Kathleen M. Zackowski, Ph.D., O.T.R.

Dr. Kathleen Zackowski
Kathleen Zackowski
Faculty Member, Kennedy Krieger Institute

Kennedy Krieger Institute
707 N. Broadway
Baltimore, MD 21205
Phone: (443) 923-2717
Email: zackowski@kennedykrieger.org

Kathleen M. Zackowski, PhD, OTR, is an Associate Professor at the Kennedy Krieger Institute and the Johns Hopkins University School of Medicine in the Departments of Physical Medicine & Rehabilitation, and Neurology.


Dr. Zackowski earned her bachelor's of science in occupational therapy from Texas Tech University and went on to complete her master's of science in exercise and sport science from the University of Arizona. She worked as an occupational therapist in Texas, Arizona and California for several years before pursuing her doctorate. She completed her PhD in movement science through the program in physical therapy at Washington University in St. Louis. Dr. Zackowski completed her post-doctoral work at the Kennedy Krieger Institute/Johns Hopkins School of Medicine in the Department of Neurology. Dr. Zackowski is currently an Associate Professor in the Departments of Physical Medicine & Rehabilitation, and Neurology.


Dr. Zackowski studies the motor control problems that occur as a result of neurodegenerative disease processes such as multiple sclerosis and adrenomyeloneuropathy. Her research interests are to investigate the mechanisms that underlie sensorimotor impairments and disability resulting from damage to the central nervous system so as to improve disability. Dr. Zackowski has developed a model using advanced neuro-imaging, within the Kirby Imaging Center, in combination with quantitative impairment measures to understand pathologically relevant structure-function relationships in individuals with neurodegenerative disease. In this model she links impairment measures to performance measures (i.e., measures of walking and balance) to enable the development of pathologically specific rehabilitative interventions. This type of model may be very helpful in tracking disease progression and evaluating rehabilitative and pharmacologic treatments for people with neurodegenerative diseases. Dr. Zackowski’s studies extend broadly from clinical questions that can be addressed in the laboratory, and results applied in the clinic, to more theoretic questions that evaluate the mechanisms responsible for motor dysfunction.

LINK: SciVal Experts Research Profile for Kathleen Zakowski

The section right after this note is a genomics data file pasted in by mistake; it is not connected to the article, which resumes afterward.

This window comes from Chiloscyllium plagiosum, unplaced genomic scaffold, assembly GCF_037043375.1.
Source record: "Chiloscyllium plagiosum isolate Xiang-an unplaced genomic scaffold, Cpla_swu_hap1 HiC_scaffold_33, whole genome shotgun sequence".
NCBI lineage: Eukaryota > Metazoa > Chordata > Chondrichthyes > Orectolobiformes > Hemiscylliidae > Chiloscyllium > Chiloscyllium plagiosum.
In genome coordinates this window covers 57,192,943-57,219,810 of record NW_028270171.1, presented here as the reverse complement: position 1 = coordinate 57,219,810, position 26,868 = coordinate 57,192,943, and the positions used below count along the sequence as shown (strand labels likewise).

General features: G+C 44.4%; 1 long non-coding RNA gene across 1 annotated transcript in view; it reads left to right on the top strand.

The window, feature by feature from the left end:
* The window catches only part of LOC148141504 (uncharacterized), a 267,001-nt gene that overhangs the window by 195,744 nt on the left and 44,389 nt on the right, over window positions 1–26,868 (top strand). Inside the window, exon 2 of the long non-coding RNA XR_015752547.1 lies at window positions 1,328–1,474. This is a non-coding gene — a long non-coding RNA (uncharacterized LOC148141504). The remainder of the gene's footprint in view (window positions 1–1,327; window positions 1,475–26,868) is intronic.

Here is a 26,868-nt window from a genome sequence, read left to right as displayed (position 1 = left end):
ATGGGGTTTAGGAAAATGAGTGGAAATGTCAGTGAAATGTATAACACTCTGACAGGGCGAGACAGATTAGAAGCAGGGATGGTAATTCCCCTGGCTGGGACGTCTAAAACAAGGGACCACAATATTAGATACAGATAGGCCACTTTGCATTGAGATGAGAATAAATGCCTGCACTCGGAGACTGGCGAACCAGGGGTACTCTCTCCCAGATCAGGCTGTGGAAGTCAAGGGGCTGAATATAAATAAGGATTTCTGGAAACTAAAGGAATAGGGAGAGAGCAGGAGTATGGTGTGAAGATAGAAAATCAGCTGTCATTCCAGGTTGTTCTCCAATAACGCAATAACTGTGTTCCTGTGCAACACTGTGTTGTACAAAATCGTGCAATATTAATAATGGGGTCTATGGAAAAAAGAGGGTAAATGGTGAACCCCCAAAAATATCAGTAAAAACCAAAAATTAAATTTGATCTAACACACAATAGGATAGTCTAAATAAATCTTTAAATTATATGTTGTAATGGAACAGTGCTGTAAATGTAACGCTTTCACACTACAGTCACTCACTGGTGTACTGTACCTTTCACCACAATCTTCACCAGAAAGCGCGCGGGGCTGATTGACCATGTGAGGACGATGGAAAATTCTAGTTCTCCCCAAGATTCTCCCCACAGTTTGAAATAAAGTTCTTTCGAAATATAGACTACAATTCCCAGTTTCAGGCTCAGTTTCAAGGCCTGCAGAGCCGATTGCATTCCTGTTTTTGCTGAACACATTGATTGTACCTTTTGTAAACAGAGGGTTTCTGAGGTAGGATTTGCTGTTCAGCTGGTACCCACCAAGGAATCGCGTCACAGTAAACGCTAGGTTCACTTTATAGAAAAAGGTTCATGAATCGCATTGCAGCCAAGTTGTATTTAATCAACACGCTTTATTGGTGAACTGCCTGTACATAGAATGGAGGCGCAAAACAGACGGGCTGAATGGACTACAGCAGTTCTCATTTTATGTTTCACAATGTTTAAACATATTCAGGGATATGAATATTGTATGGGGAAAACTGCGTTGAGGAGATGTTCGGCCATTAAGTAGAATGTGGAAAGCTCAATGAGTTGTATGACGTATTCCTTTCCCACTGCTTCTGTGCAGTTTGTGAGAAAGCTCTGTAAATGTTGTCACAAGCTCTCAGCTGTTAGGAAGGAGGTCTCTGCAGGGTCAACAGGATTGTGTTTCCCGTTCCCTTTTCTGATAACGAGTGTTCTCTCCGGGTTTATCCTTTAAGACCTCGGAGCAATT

Zackowski K.M., Smith S.A., Reich D.S., Gordon-Lipkin E., Chodkowski B.A., Sambandana D.R., Shteyman M., Bastian A.J., van Zijl P.C. and Calabresi P.A. Sensorimotor dysfunction in multiple sclerosis and column-specific magnetization transfer imaging abnormalities in the spinal cord. Brain, 132(5):1200-1209.

Morton S.M., Tseng Y., Zackowski K.M., Daline J.R. and Bastian A.J. Longitudinal tracking of gait and balance impairments in cerebellar disease. Movement Disorders, 25(12), 1944-52.

Newsome S.D., Kang J., Wang J., Calabresi P.A. and Zackowski K.M. Quantitative measures detect sensory and motor impairments in multiple sclerosis. Journal of the Neurological Sciences, 305(1-2), 103-111.

Jangouk P., Zackowski K.M., Naidu S. and Raymond G.V. Adrenoleukodystrophy in female heterozygotes: Underrecognized and undertreated. Molecular Genetics and Metabolism, 105(2), 180-185.

Keller J.L., Wang J.I., Kang J.Y., Hanson J.A., Kamath P., Raymond G.V., Swain J.O. and Zackowski K.M. Strength: A relevant link to functional performance in the neurodegenerative disease of Adrenomyeloneuropathy. Neurorehabilitation and Neural Repair, 26(9), 1080-1088.

Shiee N., Bazin P.L., Zackowski K.M., Farrell S.K., Caffo B.S., Harrison D.M., Calabresi P.A., Pham D.L. and Reich D.S. Revisiting brain atrophy and its relationship to disability in multiple sclerosis. PLoS ONE, 7(5). doi: 10.1371/journal.pone.0037049

Oh J., Zackowski K., Chen M., Newsome S., Saidha S., Smith S.A., Diener-West M., Prince J., Jones C.K., van Zijl P.C.M., Calabresi P.A. and Reich D.S. Multiparametric MRI correlates of sensorimotor function in the spinal cord in multiple sclerosis. Multiple Sclerosis, 19(4), 427-435.